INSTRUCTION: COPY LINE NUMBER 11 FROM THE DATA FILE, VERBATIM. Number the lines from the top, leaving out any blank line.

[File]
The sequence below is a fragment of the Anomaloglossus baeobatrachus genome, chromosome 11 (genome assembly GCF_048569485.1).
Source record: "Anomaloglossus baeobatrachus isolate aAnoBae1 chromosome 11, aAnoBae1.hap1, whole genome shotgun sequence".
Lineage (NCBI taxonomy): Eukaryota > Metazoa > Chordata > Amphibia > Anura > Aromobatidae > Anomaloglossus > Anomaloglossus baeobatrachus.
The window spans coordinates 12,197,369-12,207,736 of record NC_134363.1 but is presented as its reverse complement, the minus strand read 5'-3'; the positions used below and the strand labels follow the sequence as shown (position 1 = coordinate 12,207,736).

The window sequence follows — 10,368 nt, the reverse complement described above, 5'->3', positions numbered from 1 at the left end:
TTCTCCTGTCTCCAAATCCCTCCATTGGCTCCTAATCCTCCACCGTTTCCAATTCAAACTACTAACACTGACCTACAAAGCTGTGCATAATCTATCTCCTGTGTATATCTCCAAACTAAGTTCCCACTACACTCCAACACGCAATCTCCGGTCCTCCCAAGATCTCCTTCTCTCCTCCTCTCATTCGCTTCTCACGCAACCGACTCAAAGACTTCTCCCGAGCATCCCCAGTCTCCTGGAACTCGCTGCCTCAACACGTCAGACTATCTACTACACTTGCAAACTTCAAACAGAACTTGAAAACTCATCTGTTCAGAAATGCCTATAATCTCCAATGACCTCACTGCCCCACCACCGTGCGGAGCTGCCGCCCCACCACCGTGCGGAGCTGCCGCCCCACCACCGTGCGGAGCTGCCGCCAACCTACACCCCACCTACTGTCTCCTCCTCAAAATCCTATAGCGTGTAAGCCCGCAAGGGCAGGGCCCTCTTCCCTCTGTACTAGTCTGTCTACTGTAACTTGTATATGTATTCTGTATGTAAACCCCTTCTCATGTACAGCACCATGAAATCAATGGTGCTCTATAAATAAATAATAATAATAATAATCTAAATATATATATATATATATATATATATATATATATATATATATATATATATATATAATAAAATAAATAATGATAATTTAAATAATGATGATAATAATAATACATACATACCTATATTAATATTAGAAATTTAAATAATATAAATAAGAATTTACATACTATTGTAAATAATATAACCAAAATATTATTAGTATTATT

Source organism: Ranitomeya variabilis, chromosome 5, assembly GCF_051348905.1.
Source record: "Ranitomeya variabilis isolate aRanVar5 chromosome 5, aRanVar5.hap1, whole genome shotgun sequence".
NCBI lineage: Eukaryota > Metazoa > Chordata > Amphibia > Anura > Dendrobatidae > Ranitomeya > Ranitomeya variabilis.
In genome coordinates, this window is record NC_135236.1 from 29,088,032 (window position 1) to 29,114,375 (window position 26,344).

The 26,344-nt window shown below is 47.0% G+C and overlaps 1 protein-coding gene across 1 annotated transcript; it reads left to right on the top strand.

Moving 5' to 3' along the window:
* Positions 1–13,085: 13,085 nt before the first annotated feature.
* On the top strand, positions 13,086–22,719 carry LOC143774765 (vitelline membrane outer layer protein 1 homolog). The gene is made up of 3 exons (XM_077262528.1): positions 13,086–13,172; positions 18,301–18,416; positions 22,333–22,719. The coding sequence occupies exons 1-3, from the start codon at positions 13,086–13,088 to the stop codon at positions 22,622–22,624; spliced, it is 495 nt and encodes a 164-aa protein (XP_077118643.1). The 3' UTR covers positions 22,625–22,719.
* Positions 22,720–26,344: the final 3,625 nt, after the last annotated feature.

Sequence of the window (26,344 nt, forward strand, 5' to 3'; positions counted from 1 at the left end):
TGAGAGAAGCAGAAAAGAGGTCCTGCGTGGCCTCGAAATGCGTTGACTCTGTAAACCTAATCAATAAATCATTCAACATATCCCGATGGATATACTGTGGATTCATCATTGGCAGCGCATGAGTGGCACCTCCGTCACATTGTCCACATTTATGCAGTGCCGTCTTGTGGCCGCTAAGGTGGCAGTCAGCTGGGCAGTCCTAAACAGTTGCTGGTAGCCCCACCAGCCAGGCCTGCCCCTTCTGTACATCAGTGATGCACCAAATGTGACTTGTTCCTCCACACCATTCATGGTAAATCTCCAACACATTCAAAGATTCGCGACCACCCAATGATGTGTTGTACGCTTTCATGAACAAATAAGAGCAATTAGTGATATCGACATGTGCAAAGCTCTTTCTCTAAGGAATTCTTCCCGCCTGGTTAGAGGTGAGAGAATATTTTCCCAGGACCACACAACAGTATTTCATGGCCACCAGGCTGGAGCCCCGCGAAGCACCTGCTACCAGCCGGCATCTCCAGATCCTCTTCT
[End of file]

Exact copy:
The 26,344-nt window shown below is 47.0% G+C and overlaps 1 protein-coding gene across 1 annotated transcript; it reads left to right on the top strand.